ICC top court keeps ‘Mavi Marmara’ war crimes allegations against Israel alive

Ruling prolongs internal drama and disagreement among the ICC’s own bodies over whether to dive further into the Israeli-Arab conflict than it ever has before.

November 8, 2015 02:46
4 minute read.
mavi marmara

Mavi Marmara, 2010. (photo credit: REUTERS)

The International Criminal Court’s top body late Friday kept the 2010 Mavi Marmara flotilla war crimes allegations against Israeli commandos and war-policy- making officials alive, ruling that ICC Prosecutor Fatou Bensouda must delve deeper into the case before she closes it.

The ruling prolonged internal drama and disagreement among the ICC’s own bodies over whether to dive further into the Israeli-Arab conflict than it ever has before, which would bring Israeli soldiers closer to the real possibility of war crimes trials.

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There is disagreement over the issue even within the ICC Appeals Chamber, the institution’s top body. Friday’s vote saw a razor thin 3-2 majority voting against Bensouda’s appeal to keep the case closed. In an earlier lower court ruling by the ICC Pretrial Chamber, the vote had also been split 2-1, ruling against Bensouda over how to handle the flotilla raid.

In November 2014, Bensouda closed the file, saying that while the IDF’s conduct in the incident seemed to her to display elements of war crimes, the 10 activists killed by the Israel Navy commandos simply did not constitute a high enough body count to warrant her involvement, since she focuses on mass killings.

Bensouda’s decision was to end her review of the Mavi Marmara raid at a preliminary stage, without ordering a full criminal investigation, let alone filing indictments, and was viewed by the pro-Israel side as a first ICC victory.

But the victory did not last long.

In July, the ICC Pretrial Chamber heard an appeal by the lawyers for the Comoros that had filed the war crimes complaints against Israelis and ordered Bensouda to reconsider her decision, potentially leading to her opening a full criminal investigation.

At the time, both Prime Minister Benjamin Netanyahu and the Foreign Ministry spokesman condemned the ruling.

Bensouda then appealed to the ICC’s top court, hoping to find support for her original decision to close the Mavi Marmara file and revoke the lower ICC court’s ruling.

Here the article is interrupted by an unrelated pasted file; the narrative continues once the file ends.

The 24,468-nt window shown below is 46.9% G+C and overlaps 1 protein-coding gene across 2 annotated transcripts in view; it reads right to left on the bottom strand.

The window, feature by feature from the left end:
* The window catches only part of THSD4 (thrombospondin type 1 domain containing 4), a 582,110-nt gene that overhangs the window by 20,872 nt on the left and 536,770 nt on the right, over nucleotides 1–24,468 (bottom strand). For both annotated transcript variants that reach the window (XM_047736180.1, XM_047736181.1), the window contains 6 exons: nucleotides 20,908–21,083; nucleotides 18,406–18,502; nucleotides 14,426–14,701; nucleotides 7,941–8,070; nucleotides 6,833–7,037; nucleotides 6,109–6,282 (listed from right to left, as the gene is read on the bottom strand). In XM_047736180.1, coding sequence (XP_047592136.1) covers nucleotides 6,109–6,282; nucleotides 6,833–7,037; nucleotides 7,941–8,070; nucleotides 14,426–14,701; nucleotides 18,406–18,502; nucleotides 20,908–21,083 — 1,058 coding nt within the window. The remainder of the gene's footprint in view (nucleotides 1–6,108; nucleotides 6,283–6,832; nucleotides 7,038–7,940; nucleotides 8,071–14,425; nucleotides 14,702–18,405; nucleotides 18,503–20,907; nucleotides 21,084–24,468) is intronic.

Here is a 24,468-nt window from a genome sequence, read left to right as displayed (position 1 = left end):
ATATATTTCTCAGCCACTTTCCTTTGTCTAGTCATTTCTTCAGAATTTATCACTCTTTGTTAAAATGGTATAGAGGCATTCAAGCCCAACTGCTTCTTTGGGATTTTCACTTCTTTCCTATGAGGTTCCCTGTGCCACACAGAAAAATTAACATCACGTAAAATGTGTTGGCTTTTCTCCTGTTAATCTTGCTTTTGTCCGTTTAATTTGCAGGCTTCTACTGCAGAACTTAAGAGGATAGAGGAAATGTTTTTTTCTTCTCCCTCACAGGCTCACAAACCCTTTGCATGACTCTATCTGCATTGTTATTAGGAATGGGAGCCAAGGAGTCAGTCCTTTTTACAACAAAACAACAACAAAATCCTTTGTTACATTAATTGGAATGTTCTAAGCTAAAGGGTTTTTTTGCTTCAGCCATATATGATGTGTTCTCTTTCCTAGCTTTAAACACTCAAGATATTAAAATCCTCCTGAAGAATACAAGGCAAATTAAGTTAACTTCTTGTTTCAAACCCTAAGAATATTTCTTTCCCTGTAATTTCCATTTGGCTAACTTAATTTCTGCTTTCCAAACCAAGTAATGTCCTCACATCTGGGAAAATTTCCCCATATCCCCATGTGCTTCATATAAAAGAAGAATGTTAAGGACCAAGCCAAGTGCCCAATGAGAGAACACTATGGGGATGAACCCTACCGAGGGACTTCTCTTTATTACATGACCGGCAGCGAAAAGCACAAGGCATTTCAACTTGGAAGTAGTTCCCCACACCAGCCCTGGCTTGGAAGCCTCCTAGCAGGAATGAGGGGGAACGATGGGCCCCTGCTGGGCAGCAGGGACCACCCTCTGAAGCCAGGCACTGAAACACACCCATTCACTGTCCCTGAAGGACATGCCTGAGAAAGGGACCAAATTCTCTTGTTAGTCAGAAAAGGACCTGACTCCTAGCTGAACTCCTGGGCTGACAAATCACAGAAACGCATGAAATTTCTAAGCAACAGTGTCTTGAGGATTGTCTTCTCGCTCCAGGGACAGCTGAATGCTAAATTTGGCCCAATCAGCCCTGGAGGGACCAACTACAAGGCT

Friday’s decision by the ICC’s top Appeals Chamber did not say whether Israeli soldiers committed war crimes.

Rather, it said that Bensouda had no right to appeal the decision denying her authority to close the case, due to procedural rules related to the kinds of cases that are admissible before the ICC.

However, Bensouda may still be permitted to stick to her ruling by providing different grounds for closing the case, a move many expect.

Alternatively, she could also decide to open a full criminal investigation as the ICC Pretrial Chamber clearly intended and the ICC Appeals Chamber supported.

If Bensouda attempts to close the file again, but on new grounds, Israeli soldiers will have escaped the first real danger ever posed to them by the ICC. However, Bensouda could still go after Israeli soldiers in relation to the 2014 Gaza war and subsequent events.

If Bensouda opens a full criminal investigation, even if the investigation does not end with indictments, Israeli soldiers will be at greater risk of prosecution for alleged war crimes than ever before.

Israel is not a member of the ICC and has many legal arguments that it could and would make to block the case if it reaches the level of a full criminal investigation.

But even reaching that point would be a great embarrassment and encourage those who wish to delegitimize the country.

The three ICC Appeals Chamber judges who voted that Bensouda could not appeal and must reconsider her decision to close the file were Sanji Mmasenono Monageng of Botswana, Howard Morrison of the UK and Piotr Hofmanski of Poland.

Judges Silvia Fernández de Gurmendi of Argentina and Christine Van den Wyngaert of Belgium were the two ICC Appeals Chamber judges who voted that Bensouda had the right to appeal, though they did not weigh in on whether her decision to close the file was correct.

The 2010 Mavi Marmara raid saw a group of rights activists, combined with a smaller group of IHH activists (which the quasi- government Turkel Commission Report identified as affiliated with the Muslim Brotherhood) board several ships to try to break Israel’s blockade of Hamas in Gaza.

While Israel commandeered and stopped most of the ships without incident, Israel Navy commandos boarded the Mavi Marmara and were attacked by IHH activists, leading to the injury of some commandos and the eventual deaths of 10 IHH activists.

Turkey and many others in the international community accused Israel of war crimes. But the Turkel Commission and the UN-sponsored Palmer Report not only cleared Israel of said crimes, but validated some of Israel’s claims of fighting in self-defense. The Palmer Report did say that some of the IDF’s use of force was excessive.

The Comoros filed its complaint against the IDF and some Israeli leaders in May 2013. Since then, scholarly briefs for and against the claims have been written by a variety of sources.

Because of the law firm that filed the complaint, many viewed the Comoros as undertaking the issue in behalf of various IHH-Turkish contacts.

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